"In the backyard of the [Royal Academy of Fine Arts] school was this little building, on the verge of collapsing. You would have to very carefully go over the stairs, because if you took one mis-step, you could literally push your feet through them. It was almost dangerous. So I think that the whole thing melted well together. It was the switch from the 80s to 90s, the reaction on excess with minimalism and deconstruction, the first appearance of grunge. So that feeling of romanticism, together with the history, the building and the run down corridors with the statues, it really did make a big impact on how you formed your visual language. I really think there was something quite dark and magical about it, matching perfectly the zeitgeist of the period."

— Willy Vanderperre

Chapter 3 Fashion as an Institutionalized System

1. The prototype of the fashion trade organization is found in Paris. It is called La Fédération de la Couture, du Prêt-à-Porter des Couturiers et des Créateurs de Mode (translated as The French Federation of Couture and Ready-to-Wear for Couturiers and Creators of Fashion).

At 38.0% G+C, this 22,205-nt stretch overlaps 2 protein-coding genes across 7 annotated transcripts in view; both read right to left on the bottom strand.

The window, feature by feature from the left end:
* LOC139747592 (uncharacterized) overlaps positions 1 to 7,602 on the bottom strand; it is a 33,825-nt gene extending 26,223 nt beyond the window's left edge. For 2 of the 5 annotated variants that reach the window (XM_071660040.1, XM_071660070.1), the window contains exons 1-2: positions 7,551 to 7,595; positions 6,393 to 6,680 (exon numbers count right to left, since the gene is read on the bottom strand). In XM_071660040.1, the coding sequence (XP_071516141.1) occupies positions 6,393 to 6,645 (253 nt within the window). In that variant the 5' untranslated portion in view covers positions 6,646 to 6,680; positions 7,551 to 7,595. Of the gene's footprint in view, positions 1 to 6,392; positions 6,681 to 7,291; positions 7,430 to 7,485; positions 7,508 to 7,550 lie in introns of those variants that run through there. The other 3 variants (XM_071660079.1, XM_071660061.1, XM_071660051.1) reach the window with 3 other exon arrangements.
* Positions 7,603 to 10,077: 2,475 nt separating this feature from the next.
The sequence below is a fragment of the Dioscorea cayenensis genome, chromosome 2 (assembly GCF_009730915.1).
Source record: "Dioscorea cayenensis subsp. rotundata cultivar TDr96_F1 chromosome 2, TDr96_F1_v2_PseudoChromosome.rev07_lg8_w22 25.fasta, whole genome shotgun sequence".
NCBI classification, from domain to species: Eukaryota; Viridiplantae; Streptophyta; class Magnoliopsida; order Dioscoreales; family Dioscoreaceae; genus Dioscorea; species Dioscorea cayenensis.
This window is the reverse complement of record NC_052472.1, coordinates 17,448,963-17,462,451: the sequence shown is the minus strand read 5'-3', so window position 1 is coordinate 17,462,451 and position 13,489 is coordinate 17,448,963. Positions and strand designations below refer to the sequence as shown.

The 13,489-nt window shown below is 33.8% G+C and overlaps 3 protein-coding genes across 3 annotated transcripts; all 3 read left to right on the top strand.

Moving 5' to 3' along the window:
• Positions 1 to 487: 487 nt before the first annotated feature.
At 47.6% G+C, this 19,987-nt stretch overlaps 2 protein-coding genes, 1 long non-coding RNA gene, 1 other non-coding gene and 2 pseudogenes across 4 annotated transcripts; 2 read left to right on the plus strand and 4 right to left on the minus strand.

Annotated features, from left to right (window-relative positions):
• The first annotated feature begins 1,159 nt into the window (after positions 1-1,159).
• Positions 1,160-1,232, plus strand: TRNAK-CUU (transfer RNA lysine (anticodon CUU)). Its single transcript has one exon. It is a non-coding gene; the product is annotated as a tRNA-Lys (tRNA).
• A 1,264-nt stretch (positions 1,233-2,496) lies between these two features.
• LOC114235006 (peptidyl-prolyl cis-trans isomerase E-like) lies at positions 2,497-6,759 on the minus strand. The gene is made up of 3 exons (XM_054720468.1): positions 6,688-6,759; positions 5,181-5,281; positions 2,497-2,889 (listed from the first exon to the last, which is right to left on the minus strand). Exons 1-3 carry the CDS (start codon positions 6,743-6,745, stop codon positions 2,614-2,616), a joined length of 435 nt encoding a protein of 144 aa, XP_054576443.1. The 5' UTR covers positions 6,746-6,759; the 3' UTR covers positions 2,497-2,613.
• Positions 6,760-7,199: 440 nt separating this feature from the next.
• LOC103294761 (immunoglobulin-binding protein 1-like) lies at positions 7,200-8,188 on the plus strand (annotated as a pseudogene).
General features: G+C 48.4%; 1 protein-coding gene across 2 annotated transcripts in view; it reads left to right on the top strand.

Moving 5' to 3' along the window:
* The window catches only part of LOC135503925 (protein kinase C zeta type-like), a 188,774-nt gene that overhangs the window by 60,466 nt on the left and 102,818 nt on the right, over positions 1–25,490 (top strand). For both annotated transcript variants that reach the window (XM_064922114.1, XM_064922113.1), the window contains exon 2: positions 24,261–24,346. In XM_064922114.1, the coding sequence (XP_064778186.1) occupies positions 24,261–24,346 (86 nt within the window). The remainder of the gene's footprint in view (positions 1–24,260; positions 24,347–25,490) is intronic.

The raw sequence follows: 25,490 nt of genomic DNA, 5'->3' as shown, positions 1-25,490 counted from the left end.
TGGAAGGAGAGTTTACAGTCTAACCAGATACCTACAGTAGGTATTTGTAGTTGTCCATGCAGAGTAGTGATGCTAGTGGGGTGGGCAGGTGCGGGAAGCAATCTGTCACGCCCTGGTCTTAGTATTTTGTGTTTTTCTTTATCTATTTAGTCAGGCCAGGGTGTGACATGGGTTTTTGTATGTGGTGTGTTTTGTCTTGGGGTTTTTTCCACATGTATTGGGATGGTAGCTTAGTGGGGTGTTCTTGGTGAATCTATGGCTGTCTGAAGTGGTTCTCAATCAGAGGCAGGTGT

2. Alison Lurie is a Pulitzer Prize winning novelist whose book The Language of Clothes (1981) has been widely quoted by fashion writers.

3. The details are in Yuniya Kawamura (2004).

Chapter 4 Designers: The Personification of Fashion

1. Max Weber describes three types of authority: traditional, legal-rational and charismatic. Charismatic authority first came to prominence in Weber’s analysis of domination. Contrasted with legal-rational authority, charismatic authority is the authority vested in a leader by disciples and followers with the belief that the leader’s claim to power flows from extraordinary personal gifts. With the death of the leader, the disciples either disband or convert charismatic beliefs and practices into traditional of legal arrangements. Charismatic authority is, therefore, unstable and temporary (Weber 1947).

2. Empire style dresses have a  raised waistline with a horizontal seam below the bustline and they have a slender silhouette.

3. The belle époque is a period of high artistic or cultural development, especially in France, at the beginning of the twentieth century.